Supporting a negative group member can alleviate their negativity. Discussing the situation often suffices, but additional mentoring or counseling may be necessary. Remember the University offers 24/7 support for students through Uwill®.

How to Deal with People on Team Who Are Non-Contributors

Addressing non-contributors in team projects promptly is crucial for success. Non-contributors negatively impacts all the work on team, making project completion more challenging. Here's how to handle non-contributors effectively.

Tip #1: Identify the Cause Quickly

Quickly identify the cause of non-contribution. Reasons may include unclear roles, lack of confidence, or overwhelming responsibilities.

Tip #2: Set Goals and Put Them in Writing

Set clear goals and document them, for example, using emails or digital documents like Word or Google docs. Clear, written expectations prevent non-contributors from claiming misunderstanding or producing sub-standard work.

Tip #3: Address the Problem

If non-contribution persists, directly address the issue. Let the group member know how their behavior affects the team and the project. Ask for their input, monitor progress, and provide feedback on contributions. If difficulties persist, involve the professor. Make sure you've documented the non-contributor's behavior as proof of their lack of contribution.

How to Deal with People on a Team Who Are a Nuisance

Nuisance team members, while not as damaging as negative contributors, can still disrupt team dynamics - and even create conflict - with their occasional problematic behavior. Here's how to manage such situations and conflicts effectively.

Tip #1: Identify and Address the Behavior

While these team members aren't always problematic, their disrespectful actions can interfere with the process and team cohesiveness and violate codes of conduct. Warn them about the potential repercussions if such behavior continues, providing an opportunity for them to apologize and adjust their actions. Their behavior can hinder the success of group projects and should not be overlooked.

Tip #2: Set Boundaries

While occasional misbehavior can be perceived as a mistake, recurring issues denote a pattern that needs intervention. It's important to establish what is unacceptable and the consequences for continued misbehavior. No one prefers working with disrespectful or dishonest team members.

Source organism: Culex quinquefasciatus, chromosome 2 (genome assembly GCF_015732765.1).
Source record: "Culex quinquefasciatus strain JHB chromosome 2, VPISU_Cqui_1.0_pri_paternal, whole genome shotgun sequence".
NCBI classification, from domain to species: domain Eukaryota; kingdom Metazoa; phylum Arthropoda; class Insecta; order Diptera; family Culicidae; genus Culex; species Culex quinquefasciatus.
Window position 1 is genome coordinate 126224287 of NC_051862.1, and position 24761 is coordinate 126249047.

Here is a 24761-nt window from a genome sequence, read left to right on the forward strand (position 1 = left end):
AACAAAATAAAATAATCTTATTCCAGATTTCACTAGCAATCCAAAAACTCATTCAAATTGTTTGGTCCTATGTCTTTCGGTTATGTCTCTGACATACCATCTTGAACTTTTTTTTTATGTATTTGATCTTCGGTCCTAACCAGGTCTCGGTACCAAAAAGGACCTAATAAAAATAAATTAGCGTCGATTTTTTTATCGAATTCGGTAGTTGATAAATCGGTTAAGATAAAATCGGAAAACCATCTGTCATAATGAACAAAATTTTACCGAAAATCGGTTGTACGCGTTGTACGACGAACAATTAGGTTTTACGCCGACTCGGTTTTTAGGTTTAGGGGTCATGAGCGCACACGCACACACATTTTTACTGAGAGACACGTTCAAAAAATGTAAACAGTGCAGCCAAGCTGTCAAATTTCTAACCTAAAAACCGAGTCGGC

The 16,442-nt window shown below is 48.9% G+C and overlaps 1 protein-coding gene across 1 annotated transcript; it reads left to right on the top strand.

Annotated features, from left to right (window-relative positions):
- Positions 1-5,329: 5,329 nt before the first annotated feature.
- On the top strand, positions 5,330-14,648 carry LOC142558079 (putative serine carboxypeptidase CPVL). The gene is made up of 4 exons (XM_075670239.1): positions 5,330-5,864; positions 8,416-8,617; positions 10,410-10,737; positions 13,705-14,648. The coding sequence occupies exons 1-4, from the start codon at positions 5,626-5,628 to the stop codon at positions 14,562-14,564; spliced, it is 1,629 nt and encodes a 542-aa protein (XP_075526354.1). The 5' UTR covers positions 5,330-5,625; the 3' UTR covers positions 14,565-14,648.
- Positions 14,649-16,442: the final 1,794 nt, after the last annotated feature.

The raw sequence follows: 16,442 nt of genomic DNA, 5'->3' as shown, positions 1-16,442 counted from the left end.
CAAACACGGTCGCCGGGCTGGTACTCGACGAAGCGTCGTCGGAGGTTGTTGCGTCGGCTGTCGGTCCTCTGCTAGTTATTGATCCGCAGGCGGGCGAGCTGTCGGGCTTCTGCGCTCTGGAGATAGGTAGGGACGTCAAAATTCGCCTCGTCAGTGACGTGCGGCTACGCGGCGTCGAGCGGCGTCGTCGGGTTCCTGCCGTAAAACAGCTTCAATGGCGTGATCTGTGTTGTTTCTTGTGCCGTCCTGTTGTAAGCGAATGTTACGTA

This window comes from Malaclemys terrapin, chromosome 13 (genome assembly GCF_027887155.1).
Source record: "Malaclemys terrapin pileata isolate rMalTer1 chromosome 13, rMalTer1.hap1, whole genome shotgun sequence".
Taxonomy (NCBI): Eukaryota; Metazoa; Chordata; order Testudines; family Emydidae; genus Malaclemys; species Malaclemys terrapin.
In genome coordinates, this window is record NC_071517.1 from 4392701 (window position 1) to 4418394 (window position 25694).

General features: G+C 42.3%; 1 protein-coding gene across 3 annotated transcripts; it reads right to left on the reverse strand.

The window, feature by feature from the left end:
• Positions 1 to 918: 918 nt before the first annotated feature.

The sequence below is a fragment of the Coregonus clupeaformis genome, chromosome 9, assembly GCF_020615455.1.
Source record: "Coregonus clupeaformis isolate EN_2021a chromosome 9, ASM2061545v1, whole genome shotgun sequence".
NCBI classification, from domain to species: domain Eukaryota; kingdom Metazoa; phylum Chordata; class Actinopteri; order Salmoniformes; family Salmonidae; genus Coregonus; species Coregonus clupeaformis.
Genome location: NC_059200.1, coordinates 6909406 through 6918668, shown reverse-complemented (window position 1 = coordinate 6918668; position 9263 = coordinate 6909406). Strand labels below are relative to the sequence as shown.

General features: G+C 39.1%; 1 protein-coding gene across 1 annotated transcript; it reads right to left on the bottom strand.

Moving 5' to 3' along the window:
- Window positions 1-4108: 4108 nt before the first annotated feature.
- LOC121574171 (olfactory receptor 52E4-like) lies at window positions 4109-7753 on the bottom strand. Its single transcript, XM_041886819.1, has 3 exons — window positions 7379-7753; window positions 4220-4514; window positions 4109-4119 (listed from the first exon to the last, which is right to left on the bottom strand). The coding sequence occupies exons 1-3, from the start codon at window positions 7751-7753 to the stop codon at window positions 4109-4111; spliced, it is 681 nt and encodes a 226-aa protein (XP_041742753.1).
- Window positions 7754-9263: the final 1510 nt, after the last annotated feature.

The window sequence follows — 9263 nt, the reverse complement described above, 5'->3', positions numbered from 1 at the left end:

Tip #3: Provide Feedback

Giving constructive feedback on a person's offensive behavior can guide them towards understanding its impact and changing their ways. Encourage them to empathize, asking how they'd feel experiencing disrespectful behavior themselves. Their contributions are valuable and should be recognized as such.

Tip #4: Document the Behavior

Should the nuisance persist, document their behavior and the steps taken to address it. If the situation worsens, it may need to be escalated. Inform your instructor and University staff if necessary, as disruptive behavior patterns should be reported.

Managing negative individuals and nuisance team members in college, work, or even private groups requires patience, empathy, and collaboration. By setting clear expectations, providing guidance, ideas, staying on point, encouraging discussion about the process, setting goals, monitoring progress, promoting teamwork, and addressing the occasional challenge, you will realize that team members often become more engaged in group projects.

About the Author
Dr. Robert Gordon, CPC
Dr. Robert Gordon, CPC, is a faculty member of the Reverse Logistics Management and Government Contracting and Acquisition programs at the University. He holds a bachelor's degree in history from the University of California, Los Angeles; a master's degree in business administration from the University of Phoenix; and a doctoral degree in management from the University of Phoenix. Dr. Gordon also holds graduate certificates in information technology project management, information technology security and logistics management from American Public University.